Reproduction and population structure of Corbicula fluminea in an oligotrophic subalpine lake.
Article Type: Report
Subject: Animal populations (Research)
Population biology (Research)
Clams (Physiological aspects)
Clams (Environmental aspects)
Lakes (Environmental aspects)
Authors: Denton, Marianne E.
Chandra, Sudeep
Wittmann, Marion E.
Reuter, John
Baguley, Jeffrey G.
Pub Date: 04/01/2012
Publication: Name: Journal of Shellfish Research Publisher: National Shellfisheries Association, Inc. Audience: Academic Format: Magazine/Journal Subject: Biological sciences; Zoology and wildlife conservation Copyright: COPYRIGHT 2012 National Shellfisheries Association, Inc. ISSN: 0730-8000
Issue: Date: April, 2012 Source Volume: 31 Source Issue: 1
Topic: Event Code: 310 Science & research
Product: Product Code: 0913030 Clams NAICS Code: 114112 Shellfish Fishing SIC Code: 0913 Shellfish
Geographic: Geographic Scope: United States Geographic Code: 1USA United States
Accession Number: 288172747
Full Text: ABSTRACT Reproductive effort and population structure of the nonnative clam Corbicula fluminea were studied in an oligotrophic subalpine lake. Three shallow sites (5 m) and one deeper site (20 m) were studied between May 11, 2010, and November 5, 2010, to determine spatial variation and the influence of environmental conditions (e.g., temperature and food availability as determined by total organic carbon (TOC) and sediment particulate organic matter (SPOM) on reproductive effort. The clam C. fluminea exhibited a univoltine spawn cued by increases in temperature. Reproductive effort calculated for adult clams (13.67 [+ o r -] 0.03 mm (SE), n = 1,875) across sites was not influenced by TOC and SPOM concentrations, and overall reproductive effort was less than more productive ecosystems, which may be a result of Lake Tahoe's ultraoligotrophy. All 3 shallow sites had similar levels of reproductive effort. Once veligers were observed, of the 603 clams then dissected, there were 10 [+ or -] 2 veligers per clam ([+ or -] SE), 25 clams had [greater than or equal to] 100 veligers per clam (286 [+ or -] 28 veligers per clam), 78 clams contained less than 100 veligers (20 [+ or -] 2 veligers per clam), and 498 clams had no veligers present, indicating the population exhibits a highly variable reproductive effort. There was, at a minimum, a 4-wk delay from the point that temperatures reached a threshold for fertilization and veliger release until they were observed in dissected clams. At 20 m, C. fluminea were high in abundance compared with shallow sites, but contained few fully developed juveniles, indicating a potential population sink. Overall population structure was dominated by adult clams ([greater than or equal to] 13 mm), with a minimal presence of juveniles ([less than or equal to] 4 mm).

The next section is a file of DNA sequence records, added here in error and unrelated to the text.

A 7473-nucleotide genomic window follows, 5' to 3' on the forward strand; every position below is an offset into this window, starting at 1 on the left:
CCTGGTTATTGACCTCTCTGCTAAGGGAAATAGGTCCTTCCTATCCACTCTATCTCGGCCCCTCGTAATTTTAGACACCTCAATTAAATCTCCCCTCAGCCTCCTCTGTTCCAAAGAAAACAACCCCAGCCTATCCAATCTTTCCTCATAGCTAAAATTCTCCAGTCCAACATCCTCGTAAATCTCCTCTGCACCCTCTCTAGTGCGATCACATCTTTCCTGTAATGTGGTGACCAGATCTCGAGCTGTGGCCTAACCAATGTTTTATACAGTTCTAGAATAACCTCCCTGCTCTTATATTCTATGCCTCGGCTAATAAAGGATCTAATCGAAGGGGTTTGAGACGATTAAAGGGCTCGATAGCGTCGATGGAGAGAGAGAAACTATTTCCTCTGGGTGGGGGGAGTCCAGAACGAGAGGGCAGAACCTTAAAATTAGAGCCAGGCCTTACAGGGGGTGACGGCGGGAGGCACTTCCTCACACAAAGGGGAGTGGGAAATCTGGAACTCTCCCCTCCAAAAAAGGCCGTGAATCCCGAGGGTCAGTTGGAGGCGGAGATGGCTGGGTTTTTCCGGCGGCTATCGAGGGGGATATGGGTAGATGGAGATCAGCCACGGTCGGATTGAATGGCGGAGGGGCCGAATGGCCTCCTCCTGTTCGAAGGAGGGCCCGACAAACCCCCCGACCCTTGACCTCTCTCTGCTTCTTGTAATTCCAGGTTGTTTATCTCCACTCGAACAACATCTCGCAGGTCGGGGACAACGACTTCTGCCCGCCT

KEY WORDS: clam, Corbicula fluminea, reproduction, fecundity, population structure


Nonnative aquatic species that are predisposed to reach nuisance levels are tolerant to a wide range of environmental conditions, able to use food and space efficiently, reach early sexual maturity, and/or exhibit high fecundity (e.g., Kolar & Lodge 2001, Kulhanek et al. 2011, Karatayev et al. 2009). Within a newly established area, molluscs with the greatest fecundity, resulting from life history strategies such as the type of sexual expression, duration of brooding, and life span, are the most likely to become nuisance organisms (Keller et al. 2007).

The freshwater clam Corbicula fluminea, native to southeastern Asia, has been introduced globally and is generally considered to be an aquatic invasive species of nuisance status. After establishing in the Pacific Northwest of the United States during the 1930s, C.fluminea spread throughout North America (McMahon 1982). Its establishment has resulted in negative ecological and economic impacts, including colonization in water intake systems of power generating systems (McMahon 2002). It can dominate the benthic biomass of aquatic ecosystems (Karatayev et al. 2003) and lead to ecological changes, including disruption of food webs because of the size-selective filtration of seston (Cohen et al. 1984, Phelps 1994, McMahon 2002), suppression of native mollusc populations (Strayer 1999), and alteration of nutrient cycling dynamics (Hakenkamp & Palmer 1999, Vaughn & Hakenkamp 2001).